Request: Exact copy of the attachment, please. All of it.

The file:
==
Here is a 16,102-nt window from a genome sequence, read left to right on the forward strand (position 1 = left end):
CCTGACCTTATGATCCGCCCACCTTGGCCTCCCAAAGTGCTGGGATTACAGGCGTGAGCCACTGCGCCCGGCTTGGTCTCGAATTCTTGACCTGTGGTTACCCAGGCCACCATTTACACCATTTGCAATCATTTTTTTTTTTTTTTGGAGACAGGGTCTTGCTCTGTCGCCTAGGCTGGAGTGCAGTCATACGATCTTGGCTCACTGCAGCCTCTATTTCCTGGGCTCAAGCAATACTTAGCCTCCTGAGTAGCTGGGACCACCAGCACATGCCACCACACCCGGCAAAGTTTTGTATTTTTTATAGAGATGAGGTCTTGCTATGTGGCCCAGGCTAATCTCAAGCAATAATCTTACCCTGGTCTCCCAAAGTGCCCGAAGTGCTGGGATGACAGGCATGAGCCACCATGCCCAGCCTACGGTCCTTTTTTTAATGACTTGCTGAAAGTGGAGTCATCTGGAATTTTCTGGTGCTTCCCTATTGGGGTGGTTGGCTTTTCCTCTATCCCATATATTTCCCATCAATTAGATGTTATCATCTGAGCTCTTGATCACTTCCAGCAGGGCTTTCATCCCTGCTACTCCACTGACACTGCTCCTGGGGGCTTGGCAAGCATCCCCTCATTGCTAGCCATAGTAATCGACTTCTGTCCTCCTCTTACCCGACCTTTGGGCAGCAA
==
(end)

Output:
Here is a 16,102-nt window from a genome sequence, read left to right on the forward strand (position 1 = left end):
CCTGACCTTATGATCCGCCCACCTTGGCCTCCCAAAGTGCTGGGATTACAGGCGTGAGCCACTGCGCCCGGCTTGGTCTCGAATTCTTGACCTGTGGTTACCCAGGCCACCATTTACACCATTTGCAATCATTTTTTTTTTTTTTTGGAGACAGGGTCTTGCTCTGTCGCCTAGGCTGGAGTGCAGTCATACGATCTTGGCTCACTGCAGCCTCTATTTCCTGGGCTCAAGCAATACTTAGCCTCCTGAGTAGCTGGGACCACCAGCACATGCCACCACACCCGGCAAAGTTTTGTATTTTTTATAGAGATGAGGTCTTGCTATGTGGCCCAGGCTAATCTCAAGCAATAATCTTACCCTGGTCTCCCAAAGTGCCCGAAGTGCTGGGATGACAGGCATGAGCCACCATGCCCAGCCTACGGTCCTTTTTTTAATGACTTGCTGAAAGTGGAGTCATCTGGAATTTTCTGGTGCTTCCCTATTGGGGTGGTTGGCTTTTCCTCTATCCCATATATTTCCCATCAATTAGATGTTATCATCTGAGCTCTTGATCACTTCCAGCAGGGCTTTCATCCCTGCTACTCCACTGACACTGCTCCTGGGGGCTTGGCAAGCATCCCCTCATTGCTAGCCATAGTAATCGACTTCTGTCCTCCTCTTACCCGACCTTTGGGCAGCAA